Classical E&M does predict that c is independent of the emitter, but only in a frame where Maxwell's laws hold exactly. Michelson and Morley (along with other physicists at the time) thought Maxwell's laws would only hold exactly in the rest frame of the aether, and that in other frames they would have to be modified by a Galilei transformation. M&M thought that the Earth would have a different velocity relative to the aether at different points in its orbit, so if they repeated their interferometer experiment at different times of year they would see a deviation from Maxwell's laws at some point, in the form of light traveling at different speeds in different directions.

Last edited: Jul 10, 2007
13. Jul 10, 2007

### Mentz114

Even so, I would take the velocity c to be wrt the emitter. Pre SR I would then apply a velocity addition law. I do not agree that the first principle of SR can be deduced from Maxwell's equations.

14. Jul 10, 2007

### JesseM

But that would be wrong. Just as the theory of vibrations in the air predicts that all sound waves move at the speed of sound as measured in the rest frame of the air, regardless of the velocity of the emitter, so Maxwell's laws predict that all electromagnetic waves move at c in the frame where Maxwell's laws hold--there are no valid solutions to Maxwell's equations that describe a traveling wave moving at any other speed, and an oscillating charge will produce waves traveling at c regardless of its own average velocity. This is why people imagined that electromagnetic waves were vibrations in a "luminiferous aether", analogous to sound waves which are vibrations in the air, and they imagined that Maxwell's laws would only hold exactly in the rest frame of the aether, just as sound waves only move at exactly the same speed in all directions in the rest frame of the air.

This page also gives some mathematical detail to show that if you have a frame where Maxwell's laws hold and you do a Galilei transform on it, Maxwell's laws will be violated in the new frame (look at the section 'Proof of Galilean non-invariance').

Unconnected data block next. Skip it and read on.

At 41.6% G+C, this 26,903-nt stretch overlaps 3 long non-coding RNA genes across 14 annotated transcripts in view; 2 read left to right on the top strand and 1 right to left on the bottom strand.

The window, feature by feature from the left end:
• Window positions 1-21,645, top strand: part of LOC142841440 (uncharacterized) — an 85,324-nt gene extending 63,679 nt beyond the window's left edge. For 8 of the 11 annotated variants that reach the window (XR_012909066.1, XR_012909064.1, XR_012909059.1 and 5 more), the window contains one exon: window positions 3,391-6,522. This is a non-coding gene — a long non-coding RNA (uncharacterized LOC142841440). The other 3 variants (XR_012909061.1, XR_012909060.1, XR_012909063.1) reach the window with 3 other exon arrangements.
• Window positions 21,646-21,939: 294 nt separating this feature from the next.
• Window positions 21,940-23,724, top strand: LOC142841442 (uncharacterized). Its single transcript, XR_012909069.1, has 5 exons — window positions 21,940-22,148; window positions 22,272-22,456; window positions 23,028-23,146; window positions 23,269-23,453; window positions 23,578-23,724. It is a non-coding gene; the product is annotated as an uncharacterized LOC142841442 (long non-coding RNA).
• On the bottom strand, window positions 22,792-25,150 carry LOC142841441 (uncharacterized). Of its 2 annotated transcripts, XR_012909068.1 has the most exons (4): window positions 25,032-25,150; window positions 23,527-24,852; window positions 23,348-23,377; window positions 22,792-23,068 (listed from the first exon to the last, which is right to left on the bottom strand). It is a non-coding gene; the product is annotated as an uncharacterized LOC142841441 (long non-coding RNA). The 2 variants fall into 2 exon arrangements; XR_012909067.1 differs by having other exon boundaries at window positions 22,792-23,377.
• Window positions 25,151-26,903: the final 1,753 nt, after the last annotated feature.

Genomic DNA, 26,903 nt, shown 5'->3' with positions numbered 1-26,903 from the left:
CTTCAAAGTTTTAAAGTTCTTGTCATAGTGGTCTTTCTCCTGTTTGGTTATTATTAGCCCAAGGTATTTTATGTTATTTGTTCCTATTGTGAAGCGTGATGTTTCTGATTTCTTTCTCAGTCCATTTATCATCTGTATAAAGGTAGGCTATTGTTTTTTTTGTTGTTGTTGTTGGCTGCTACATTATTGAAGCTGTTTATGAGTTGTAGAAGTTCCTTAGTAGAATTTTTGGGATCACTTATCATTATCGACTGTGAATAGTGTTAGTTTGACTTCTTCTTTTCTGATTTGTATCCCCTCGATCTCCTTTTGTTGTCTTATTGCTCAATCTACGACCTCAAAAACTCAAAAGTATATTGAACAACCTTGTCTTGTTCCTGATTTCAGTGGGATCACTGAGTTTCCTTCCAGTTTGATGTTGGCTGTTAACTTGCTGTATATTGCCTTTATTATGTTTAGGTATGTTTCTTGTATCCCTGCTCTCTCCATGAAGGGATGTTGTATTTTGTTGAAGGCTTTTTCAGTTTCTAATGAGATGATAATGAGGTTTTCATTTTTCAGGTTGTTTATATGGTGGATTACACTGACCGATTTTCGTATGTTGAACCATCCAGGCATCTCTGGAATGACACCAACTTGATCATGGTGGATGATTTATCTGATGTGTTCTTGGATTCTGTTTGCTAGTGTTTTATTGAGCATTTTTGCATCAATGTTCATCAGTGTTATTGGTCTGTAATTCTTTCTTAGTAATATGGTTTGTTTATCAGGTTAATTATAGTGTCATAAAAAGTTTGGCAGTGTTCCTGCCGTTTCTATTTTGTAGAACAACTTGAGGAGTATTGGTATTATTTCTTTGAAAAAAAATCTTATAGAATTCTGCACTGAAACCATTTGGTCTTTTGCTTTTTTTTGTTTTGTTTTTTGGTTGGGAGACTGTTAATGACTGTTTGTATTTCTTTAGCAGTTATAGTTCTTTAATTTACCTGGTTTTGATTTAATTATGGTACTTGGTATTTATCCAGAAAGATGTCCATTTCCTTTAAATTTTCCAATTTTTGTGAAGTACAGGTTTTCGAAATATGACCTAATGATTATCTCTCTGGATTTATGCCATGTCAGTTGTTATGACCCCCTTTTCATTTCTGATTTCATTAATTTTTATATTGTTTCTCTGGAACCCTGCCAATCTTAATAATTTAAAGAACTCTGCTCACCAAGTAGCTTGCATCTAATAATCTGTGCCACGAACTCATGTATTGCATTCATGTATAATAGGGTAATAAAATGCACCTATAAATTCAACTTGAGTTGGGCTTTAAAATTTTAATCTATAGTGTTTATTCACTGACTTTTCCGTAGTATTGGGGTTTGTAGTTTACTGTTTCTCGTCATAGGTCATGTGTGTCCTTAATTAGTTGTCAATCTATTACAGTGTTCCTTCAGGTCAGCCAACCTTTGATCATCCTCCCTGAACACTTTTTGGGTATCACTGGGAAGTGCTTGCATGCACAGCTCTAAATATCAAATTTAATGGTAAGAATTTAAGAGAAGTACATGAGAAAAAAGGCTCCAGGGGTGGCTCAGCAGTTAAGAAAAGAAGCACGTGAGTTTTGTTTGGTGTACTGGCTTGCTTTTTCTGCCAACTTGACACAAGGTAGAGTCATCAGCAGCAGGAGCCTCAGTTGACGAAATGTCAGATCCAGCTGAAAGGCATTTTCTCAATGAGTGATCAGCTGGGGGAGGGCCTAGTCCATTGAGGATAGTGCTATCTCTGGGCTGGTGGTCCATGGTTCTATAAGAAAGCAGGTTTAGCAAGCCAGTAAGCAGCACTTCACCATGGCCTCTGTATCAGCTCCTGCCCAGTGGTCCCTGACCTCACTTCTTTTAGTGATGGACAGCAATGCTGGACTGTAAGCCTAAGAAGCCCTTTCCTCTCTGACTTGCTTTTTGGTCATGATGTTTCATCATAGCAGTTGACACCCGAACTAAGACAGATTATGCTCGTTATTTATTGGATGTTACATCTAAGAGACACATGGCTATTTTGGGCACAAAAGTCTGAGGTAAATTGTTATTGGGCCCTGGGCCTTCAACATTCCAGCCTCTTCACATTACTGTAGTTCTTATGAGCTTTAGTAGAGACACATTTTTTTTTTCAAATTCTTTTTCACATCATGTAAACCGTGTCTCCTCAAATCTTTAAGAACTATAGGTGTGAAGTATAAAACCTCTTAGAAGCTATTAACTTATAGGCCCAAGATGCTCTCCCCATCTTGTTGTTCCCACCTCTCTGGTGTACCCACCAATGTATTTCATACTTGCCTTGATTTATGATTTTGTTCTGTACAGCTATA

I didn't say they could, although SR can be deduced from the assumption that all laws of physics, including Maxwell's laws, must obey the same equations in every inertial frame.

Last edited: Jul 10, 2007
15. Jul 11, 2007

### Mentz114

Thanks, JesseM. I will study this.
[some time later ...]
I've done a simple calculation. Writing the equation of a plane wave travelling in the x-direction with wave number k and phase velocity s = w/k ( w for omega) thus

$$\phi = Ae^{i(kx-\omega t)}$$

Now I make a Gallilean boost x -> x' = x + vt to a frame moving at speed v in the x direction. Substituting x' for x in the wave equation immediately gives the Doppler change in frequency and a phase velocity s' = s - v.

Does this mean the speed of the wave is now measured as a different value, despite always being emitted at a constant speed wrt the medium ?

Last edited: Jul 11, 2007
16. Jul 12, 2007

### JesseM

If you make a Galilean boost, naturally the velocity of the wave will change by v. But Maxwell's laws will no longer hold in the frame you've boosted to, as explained in the second link from my last post. If you want to know what Maxwell's laws predict about a moving emitter, you pick a frame where Maxwell's laws hold, and see what they predict about the waves sent out by an emitter which is moving in that frame, there's no need for any sort of boost.

Do you understand that in general, when calculating the behavior of moving objects, there is no need to use multiple frames? For example, would you agree that when calculating the results of an elastic collision in classical mechanics, you can use the equations of classical mechanics to find the outcome in a frame where both objects are moving, there's no need to transform into either object's rest frame?

17. Jul 12, 2007

### pervect

Staff Emeritus
OK, at the request of some of the posters, I've split this thread into two parts, since it took off in a different direction. See "relative speed of a photon - mk2" for the split-off part.

Last edited: Jul 12, 2007